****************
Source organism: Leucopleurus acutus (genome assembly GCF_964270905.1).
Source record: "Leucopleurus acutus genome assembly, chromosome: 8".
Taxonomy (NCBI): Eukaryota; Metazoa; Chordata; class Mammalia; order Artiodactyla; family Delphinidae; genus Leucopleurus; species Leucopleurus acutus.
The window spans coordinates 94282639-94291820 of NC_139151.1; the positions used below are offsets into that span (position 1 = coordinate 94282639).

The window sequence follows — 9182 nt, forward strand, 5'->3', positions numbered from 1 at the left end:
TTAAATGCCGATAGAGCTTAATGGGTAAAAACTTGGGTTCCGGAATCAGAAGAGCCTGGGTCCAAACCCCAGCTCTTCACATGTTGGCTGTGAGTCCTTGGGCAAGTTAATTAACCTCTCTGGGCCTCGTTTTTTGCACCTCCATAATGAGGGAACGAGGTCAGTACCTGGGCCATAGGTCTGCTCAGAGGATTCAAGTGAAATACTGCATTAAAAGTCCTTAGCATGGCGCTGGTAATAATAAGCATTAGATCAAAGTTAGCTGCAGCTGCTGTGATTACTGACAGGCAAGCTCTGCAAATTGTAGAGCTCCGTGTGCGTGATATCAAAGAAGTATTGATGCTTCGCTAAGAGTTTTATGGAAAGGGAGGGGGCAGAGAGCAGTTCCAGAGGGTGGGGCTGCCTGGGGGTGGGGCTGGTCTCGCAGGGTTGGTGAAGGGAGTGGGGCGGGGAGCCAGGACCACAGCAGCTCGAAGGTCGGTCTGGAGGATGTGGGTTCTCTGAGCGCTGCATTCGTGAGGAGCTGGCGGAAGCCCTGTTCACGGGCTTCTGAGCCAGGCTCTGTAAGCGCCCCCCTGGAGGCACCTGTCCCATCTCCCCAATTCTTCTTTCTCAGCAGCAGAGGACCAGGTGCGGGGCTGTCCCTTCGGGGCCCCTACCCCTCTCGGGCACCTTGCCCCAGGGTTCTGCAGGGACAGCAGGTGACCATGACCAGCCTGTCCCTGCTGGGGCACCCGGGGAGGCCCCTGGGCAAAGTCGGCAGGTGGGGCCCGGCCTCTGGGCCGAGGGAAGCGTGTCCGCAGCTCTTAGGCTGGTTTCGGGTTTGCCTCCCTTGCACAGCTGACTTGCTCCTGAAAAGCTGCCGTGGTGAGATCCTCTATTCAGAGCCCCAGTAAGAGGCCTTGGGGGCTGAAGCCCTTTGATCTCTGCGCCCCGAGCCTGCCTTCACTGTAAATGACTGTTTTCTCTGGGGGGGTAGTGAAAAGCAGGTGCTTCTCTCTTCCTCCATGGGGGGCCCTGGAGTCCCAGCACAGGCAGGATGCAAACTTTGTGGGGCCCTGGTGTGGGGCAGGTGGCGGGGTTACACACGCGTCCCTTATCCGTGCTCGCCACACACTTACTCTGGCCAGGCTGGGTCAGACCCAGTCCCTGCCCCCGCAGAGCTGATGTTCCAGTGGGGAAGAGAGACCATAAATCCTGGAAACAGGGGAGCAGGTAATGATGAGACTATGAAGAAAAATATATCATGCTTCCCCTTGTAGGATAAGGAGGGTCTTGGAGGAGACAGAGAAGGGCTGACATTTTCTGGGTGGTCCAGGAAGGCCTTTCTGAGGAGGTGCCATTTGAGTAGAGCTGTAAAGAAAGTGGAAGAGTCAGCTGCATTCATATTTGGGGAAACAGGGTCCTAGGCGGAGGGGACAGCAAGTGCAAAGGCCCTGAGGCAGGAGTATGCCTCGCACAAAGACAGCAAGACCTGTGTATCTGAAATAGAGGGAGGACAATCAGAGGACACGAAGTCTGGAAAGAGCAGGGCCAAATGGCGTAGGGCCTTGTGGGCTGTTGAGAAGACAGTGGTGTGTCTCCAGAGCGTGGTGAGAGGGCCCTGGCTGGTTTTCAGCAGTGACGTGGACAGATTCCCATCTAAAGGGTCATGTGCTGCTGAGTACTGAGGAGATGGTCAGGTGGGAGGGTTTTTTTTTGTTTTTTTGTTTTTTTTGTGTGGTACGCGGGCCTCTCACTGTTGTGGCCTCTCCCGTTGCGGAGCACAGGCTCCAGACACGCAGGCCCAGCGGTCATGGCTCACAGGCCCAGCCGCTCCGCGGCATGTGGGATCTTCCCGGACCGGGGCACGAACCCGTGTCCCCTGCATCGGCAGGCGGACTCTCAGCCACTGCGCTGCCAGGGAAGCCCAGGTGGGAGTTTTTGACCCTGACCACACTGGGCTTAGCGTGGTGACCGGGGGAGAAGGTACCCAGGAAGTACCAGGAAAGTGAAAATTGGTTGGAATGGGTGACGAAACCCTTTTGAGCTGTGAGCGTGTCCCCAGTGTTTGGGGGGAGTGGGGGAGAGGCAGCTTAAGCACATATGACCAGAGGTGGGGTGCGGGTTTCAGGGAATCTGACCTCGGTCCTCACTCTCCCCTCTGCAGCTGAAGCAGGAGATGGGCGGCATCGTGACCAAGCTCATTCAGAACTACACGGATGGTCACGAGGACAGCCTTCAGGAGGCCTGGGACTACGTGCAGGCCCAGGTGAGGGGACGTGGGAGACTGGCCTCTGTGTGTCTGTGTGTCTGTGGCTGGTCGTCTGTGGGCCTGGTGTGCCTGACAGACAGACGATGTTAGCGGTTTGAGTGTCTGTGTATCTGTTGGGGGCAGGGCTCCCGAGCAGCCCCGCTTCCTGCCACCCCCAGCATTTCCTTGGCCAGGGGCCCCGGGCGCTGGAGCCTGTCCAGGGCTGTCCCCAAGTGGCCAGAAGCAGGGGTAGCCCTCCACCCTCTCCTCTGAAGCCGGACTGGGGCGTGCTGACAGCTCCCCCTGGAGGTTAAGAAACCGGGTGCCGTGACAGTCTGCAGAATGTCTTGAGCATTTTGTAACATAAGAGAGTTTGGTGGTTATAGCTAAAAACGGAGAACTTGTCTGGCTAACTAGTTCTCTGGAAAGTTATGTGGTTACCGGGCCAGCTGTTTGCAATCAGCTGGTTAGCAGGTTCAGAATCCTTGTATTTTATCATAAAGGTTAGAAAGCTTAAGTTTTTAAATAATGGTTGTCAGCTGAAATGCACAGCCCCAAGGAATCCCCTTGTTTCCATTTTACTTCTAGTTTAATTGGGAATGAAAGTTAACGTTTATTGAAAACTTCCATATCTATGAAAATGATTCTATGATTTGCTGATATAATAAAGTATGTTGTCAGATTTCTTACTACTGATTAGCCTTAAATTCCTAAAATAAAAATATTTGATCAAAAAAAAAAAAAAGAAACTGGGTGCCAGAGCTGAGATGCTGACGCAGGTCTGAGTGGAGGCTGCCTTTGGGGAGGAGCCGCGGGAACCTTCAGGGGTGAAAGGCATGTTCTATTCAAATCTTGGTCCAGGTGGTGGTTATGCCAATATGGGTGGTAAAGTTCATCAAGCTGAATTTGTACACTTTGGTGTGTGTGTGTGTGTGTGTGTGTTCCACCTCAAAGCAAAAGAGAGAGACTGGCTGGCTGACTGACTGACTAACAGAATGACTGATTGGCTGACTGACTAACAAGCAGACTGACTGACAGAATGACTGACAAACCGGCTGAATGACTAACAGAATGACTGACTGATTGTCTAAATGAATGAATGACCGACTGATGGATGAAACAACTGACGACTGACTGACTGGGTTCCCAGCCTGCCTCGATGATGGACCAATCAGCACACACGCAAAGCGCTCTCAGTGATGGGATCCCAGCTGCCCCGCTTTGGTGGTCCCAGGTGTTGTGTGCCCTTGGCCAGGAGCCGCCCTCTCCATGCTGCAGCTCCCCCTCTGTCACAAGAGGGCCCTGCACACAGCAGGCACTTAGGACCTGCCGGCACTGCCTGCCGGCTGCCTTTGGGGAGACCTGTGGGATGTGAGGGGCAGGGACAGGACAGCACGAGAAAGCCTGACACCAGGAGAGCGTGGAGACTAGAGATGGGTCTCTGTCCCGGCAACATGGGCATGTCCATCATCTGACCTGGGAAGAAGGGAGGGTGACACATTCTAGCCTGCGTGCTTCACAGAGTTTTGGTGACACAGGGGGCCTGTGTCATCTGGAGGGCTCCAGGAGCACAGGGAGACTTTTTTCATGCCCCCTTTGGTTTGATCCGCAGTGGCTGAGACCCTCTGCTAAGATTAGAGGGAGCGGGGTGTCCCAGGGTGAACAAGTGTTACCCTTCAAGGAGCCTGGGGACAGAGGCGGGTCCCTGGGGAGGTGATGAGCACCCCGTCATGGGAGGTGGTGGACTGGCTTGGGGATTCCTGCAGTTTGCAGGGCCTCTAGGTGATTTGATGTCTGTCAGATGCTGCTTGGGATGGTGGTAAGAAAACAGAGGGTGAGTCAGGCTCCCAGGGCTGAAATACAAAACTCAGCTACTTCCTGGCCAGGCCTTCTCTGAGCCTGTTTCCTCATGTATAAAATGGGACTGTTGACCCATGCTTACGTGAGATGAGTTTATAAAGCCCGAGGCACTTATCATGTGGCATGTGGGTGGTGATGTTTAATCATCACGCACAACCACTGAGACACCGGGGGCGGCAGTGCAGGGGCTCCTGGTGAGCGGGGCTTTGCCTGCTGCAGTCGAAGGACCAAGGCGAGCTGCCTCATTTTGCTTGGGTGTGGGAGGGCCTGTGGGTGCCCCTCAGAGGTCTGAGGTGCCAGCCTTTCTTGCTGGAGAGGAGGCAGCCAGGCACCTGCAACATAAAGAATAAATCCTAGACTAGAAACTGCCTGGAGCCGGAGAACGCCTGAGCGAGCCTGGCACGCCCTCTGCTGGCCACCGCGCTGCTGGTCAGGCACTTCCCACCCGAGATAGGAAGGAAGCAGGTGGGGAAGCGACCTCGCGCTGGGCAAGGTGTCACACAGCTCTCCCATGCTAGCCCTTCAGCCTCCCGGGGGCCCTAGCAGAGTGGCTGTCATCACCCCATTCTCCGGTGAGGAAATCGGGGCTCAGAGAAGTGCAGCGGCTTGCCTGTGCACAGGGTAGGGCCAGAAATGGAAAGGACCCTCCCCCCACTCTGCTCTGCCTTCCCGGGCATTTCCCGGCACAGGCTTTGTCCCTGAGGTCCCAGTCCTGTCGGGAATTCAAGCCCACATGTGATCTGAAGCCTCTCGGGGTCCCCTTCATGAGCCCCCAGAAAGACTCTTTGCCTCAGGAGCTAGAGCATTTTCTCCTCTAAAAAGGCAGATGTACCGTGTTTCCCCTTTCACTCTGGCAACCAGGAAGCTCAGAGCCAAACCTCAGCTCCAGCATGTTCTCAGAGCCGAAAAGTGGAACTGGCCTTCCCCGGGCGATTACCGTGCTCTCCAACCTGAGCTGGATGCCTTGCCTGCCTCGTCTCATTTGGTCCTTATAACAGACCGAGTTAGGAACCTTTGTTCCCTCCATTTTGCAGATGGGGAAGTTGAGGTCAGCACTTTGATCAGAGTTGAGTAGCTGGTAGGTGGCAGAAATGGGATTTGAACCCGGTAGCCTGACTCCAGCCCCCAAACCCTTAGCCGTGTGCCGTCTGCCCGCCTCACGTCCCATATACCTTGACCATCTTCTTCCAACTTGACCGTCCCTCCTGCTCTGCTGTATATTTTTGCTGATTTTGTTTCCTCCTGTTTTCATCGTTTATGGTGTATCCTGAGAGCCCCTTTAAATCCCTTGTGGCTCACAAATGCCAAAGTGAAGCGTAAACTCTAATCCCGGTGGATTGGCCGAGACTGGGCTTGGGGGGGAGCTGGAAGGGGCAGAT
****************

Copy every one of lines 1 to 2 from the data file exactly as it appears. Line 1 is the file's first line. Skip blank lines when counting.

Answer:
Source organism: Leucopleurus acutus (genome assembly GCF_964270905.1).
Source record: "Leucopleurus acutus genome assembly, chromosome: 8".